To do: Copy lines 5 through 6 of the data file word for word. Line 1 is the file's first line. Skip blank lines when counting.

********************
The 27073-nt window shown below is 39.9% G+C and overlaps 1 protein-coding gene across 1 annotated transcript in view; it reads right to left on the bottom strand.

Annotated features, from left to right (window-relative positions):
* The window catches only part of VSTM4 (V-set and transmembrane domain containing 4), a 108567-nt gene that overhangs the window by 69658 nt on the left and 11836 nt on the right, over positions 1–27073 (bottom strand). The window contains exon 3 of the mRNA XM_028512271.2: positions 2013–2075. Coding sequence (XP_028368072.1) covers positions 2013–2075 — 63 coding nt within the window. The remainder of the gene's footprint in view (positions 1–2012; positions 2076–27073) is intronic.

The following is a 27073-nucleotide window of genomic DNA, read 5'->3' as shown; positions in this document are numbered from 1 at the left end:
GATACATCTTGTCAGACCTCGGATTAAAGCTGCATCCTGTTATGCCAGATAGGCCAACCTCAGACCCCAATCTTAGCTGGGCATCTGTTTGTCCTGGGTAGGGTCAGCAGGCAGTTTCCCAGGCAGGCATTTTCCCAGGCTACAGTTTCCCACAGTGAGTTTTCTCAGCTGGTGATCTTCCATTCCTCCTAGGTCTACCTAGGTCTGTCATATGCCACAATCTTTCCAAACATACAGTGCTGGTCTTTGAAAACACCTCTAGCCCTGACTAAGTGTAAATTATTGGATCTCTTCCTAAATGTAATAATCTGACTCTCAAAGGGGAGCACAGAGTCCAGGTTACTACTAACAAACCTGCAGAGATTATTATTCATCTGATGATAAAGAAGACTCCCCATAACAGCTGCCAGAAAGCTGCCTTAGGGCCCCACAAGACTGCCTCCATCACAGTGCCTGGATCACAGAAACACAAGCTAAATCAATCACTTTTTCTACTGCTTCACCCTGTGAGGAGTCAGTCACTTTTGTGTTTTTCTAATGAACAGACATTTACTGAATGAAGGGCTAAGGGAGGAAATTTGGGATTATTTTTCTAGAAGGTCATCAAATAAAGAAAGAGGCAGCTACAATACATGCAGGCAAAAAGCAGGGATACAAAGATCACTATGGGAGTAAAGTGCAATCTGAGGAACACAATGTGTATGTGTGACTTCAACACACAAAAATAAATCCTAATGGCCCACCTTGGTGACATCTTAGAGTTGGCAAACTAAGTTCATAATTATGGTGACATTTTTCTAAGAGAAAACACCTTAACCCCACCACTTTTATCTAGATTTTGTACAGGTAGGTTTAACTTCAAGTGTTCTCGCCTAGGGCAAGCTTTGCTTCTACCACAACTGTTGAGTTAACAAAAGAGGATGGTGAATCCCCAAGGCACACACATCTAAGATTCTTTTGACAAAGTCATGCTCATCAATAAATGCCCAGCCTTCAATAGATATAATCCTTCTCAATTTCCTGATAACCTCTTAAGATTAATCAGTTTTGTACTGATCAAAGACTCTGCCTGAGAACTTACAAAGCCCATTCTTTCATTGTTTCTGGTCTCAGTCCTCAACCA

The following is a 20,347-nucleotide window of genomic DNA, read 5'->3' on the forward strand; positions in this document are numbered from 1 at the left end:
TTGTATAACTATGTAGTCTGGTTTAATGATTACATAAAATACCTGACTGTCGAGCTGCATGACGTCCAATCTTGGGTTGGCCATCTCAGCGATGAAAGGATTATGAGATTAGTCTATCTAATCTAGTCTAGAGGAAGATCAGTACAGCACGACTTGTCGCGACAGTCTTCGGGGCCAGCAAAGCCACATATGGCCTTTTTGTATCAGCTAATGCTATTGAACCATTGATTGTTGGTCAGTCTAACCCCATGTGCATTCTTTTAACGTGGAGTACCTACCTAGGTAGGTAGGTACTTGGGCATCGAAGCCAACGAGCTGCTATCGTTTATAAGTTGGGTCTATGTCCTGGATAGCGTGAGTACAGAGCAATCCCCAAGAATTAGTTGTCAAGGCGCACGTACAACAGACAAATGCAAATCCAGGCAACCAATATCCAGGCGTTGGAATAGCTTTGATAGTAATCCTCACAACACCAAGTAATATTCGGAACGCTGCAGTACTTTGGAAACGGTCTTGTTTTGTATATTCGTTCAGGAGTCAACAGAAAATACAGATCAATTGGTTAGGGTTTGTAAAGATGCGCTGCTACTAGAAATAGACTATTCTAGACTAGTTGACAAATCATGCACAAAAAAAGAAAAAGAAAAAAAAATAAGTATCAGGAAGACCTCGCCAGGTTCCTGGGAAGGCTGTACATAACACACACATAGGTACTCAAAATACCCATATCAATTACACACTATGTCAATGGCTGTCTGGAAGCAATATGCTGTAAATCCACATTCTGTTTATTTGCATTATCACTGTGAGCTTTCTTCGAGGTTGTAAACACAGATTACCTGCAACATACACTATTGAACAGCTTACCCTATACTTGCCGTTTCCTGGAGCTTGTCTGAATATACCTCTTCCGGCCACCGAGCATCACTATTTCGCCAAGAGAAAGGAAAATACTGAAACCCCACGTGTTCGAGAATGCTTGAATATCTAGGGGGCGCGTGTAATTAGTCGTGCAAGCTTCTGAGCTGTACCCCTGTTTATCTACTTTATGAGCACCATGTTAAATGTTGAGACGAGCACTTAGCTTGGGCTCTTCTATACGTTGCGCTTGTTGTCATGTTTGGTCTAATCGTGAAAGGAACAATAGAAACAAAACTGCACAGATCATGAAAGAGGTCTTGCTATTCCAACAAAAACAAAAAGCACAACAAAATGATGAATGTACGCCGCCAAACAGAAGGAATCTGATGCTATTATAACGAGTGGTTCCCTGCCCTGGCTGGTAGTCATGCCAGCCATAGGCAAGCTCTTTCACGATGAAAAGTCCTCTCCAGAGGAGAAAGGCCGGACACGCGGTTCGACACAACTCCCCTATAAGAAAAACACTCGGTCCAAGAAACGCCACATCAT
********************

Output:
GATACATCTTGTCAGACCTCGGATTAAAGCTGCATCCTGTTATGCCAGATAGGCCAACCTCAGACCCCAATCTTAGCTGGGCATCTGTTTGTCCTGGGTAGGGTCAGCAGGCAGTTTCCCAGGCAGGCATTTTCCCAGGCTACAGTTTCCCACAGTGAGTTTTCTCAGCTGGTGATCTTCCATTCCTCCTAGGTCTACCTAGGTCTGTCATATGCCACAATCTTTCCAAACATACAGTGCTGGTCTTTGAAAACACCTCTAGCCCTGACTAAGTGTAAATTATTGGATCTCTTCCTAAATGTAATAATCTGACTCTCAAAGGGGAGCACAGAGTCCAGGTTACTACTAACAAACCTGCAGAGATTATTATTCATCTGATGATAAAGAAGACTCCCCATAACAGCTGCCAGAAAGCTGCCTTAGGGCCCCACAAGACTGCCTCCATCACAGTGCCTGGATCACAGAAACACAAGCTAAATCAATCACTTTTTCTACTGCTTCACCCTGTGAGGAGTCAGTCACTTTTGTGTTTTTCTAATGAACAGACATTTACTGAATGAAGGGCTAAGGGAGGAAATTTGGGATTATTTTTCTAGAAGGTCATCAAATAAAGAAAGAGGCAGCTACAATACATGCAGGCAAAAAGCAGGGATACAAAGATCACTATGGGAGTAAAGTGCAATCTGAGGAACACAATGTGTATGTGTGACTTCAACACACAAAAATAAATCCTAATGGCCCACCTTGGTGACATCTTAGAGTTGGCAAACTAAGTTCATAATTATGGTGACATTTTTCTAAGAGAAAACACCTTAACCCCACCACTTTTATCTAGATTTTGTACAGGTAGGTTTAACTTCAAGTGTTCTCGCCTAGGGCAAGCTTTGCTTCTACCACAACTGTTGAGTTAACAAAAGAGGATGGTGAATCCCCAAGGCACACACATCTAAGATTCTTTTGACAAAGTCATGCTCATCAATAAATGCCCAGCCTTCAATAGATATAATCCTTCTCAATTTCCTGATAACCTCTTAAGATTAATCAGTTTTGTACTGATCAAAGACTCTGCCTGAGAACTTACAAAGCCCATTCTTTCATTGTTTCTGGTCTCAGTCCTCAACCA

The following is a 20,347-nucleotide window of genomic DNA, read 5'->3' on the forward strand; positions in this document are numbered from 1 at the left end: